Bad financial decisions can cause a change of fate. This can happen to anyone, anytime. Filing for bankruptcy offers a way to salvage not just your property but also allows you to get a fresh start. Bankruptcy can be filed by an individual or company under various chapters. Chapter 13 or wage earner’s bankruptcy is for people with a steady source of income. Like other chapters, exemptions are available under chapter 13 reimbursement proposal. They are also helpful in calculating the amount that the debtor will pay. Under chapter 13 bankruptcy, one can keep all their property, but they are required to pay their creditors the value of all things not covered under exemption within a 3-5 years frame.
Use Exemptions to Protect Property in Chapter 13 Bankruptcy
Household goods, retirement account, car as well as some equity in house are some of the bankruptcy exemptions that one can avail when they file for chapter 13 bankruptcy. However, luxury items like vacation homes, jet planes, cruise boats etc. are not covered under exemption. Both chapter 7 & 13 allow exemptions to protect the debtor’s property while ensuring that the creditors get paid their due amount. However, the functioning of both the chapters is different. Despite the difference in approach, creditors get the worth of non-exempt property in both cases.
The basic difference between filing for bankruptcy under chapter 7 & 13 is that you can keep your non-exempted property too under the latter case. However, your monthly repayment to creditors through the chapter 13 repayment plan will shoot through the roof. In case your monthly wages do not support it, you won’t be able to file for bankruptcy under chapter 13.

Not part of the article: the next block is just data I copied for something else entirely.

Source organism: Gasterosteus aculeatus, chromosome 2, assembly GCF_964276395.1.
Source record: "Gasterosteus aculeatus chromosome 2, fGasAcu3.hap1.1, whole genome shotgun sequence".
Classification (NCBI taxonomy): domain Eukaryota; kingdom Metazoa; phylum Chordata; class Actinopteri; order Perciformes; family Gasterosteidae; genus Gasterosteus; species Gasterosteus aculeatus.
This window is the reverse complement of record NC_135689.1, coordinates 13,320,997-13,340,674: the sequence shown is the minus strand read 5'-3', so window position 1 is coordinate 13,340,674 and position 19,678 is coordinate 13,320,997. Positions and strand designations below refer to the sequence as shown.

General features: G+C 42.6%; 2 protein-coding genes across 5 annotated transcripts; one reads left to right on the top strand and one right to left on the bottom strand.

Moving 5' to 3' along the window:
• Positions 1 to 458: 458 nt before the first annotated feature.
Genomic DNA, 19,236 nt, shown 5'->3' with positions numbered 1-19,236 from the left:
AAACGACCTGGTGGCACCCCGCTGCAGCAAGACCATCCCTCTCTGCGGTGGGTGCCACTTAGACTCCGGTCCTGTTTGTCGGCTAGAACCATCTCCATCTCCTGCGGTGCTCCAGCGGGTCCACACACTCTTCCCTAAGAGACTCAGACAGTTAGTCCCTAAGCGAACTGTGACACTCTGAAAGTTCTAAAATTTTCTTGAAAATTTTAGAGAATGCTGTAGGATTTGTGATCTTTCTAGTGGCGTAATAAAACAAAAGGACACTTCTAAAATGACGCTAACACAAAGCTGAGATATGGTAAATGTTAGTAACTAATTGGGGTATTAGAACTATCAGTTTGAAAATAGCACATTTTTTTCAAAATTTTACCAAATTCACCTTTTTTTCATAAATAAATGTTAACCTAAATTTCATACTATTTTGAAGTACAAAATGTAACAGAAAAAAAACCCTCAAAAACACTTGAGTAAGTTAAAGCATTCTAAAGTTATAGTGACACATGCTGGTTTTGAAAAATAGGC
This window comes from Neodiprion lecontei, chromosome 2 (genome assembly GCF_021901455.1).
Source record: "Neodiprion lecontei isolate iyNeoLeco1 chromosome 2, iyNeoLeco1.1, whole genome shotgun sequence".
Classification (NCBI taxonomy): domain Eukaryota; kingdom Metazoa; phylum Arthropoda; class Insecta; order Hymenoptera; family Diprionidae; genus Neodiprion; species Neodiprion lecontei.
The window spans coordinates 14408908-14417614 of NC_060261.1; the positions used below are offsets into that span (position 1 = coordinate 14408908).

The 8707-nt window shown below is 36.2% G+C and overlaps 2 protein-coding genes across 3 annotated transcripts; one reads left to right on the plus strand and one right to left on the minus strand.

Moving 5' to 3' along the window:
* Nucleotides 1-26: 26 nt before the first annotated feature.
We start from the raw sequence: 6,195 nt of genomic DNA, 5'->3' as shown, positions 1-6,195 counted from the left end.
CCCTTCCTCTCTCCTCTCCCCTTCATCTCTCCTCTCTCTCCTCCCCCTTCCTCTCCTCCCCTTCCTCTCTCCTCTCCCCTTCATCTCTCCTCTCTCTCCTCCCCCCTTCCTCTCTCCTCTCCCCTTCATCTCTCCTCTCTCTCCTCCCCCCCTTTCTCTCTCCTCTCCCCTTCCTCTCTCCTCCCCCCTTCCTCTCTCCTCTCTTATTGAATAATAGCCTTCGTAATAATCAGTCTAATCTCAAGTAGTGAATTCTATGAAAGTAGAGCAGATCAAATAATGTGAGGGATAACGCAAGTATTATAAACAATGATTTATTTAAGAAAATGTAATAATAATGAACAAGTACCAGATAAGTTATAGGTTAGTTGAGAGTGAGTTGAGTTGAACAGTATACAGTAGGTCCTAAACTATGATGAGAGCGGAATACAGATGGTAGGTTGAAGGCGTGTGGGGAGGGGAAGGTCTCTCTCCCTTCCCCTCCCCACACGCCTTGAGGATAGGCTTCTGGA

Chapter 13 Repayment Payment Plan Calculation
Bankruptcy filed under chapter 13 involves monthly payment to bankruptcy trustee for partial or complete repayment of your debts. Despite the presence of a number of complicated rules, the repayment amount depends on:
- Your income
- Your monthly expenses
- Any property you own, and
- The extent and nature of your debt
To calculate your loan repayment, you need to follow the following steps –
- Calculation of disposable income can be a bit tough. You need to deduct all necessary expenses from your monthly income to find out the amount you can spare. This amount will be used to repay the loans every month, for the number of months mentioned in your repayment plan.
- Find out the worth of the non-exempted assets.
With these two figures at hand, you will be paying your creditors the greater of the two i.e. disposable income or value of non-exempt property, to clear the dues.
Role of Non-Exempted Property in Chapter 13 Repayment Plan Payment?
The repayment plan involves to clear your dues within 3-5 years using either your disposable income or your non-exempted property. In case, you are one of those people who doesn’t own much non-exempted property, you can come up with a plan that has better chances of approval from the judge presiding over the chapter 13 confirmation hearing. In case, it is the other way round, i.e. you have significant amount of non-exempt property, but not much of monthly income, you will have a difficulty in meeting the good faith necessities. In this case, you might need the help of law firms like Recovery Law Group in Los Angeles, which specifically deal with bankruptcy issues.
Bankruptcy exemptions allow people a fresh start while permitting them to keep property essential to keep a home and job. Exemptions also assist to determine the amount a debtor must repay under chapter 13 repayment plan. Though people who file for chapter 13 bankruptcy are allowed to keep all property, there are strings attached. They must pay the creditors, value of any non-exempt property (things which aren’t covered under any exemption) within a 3-5 years repayment plan.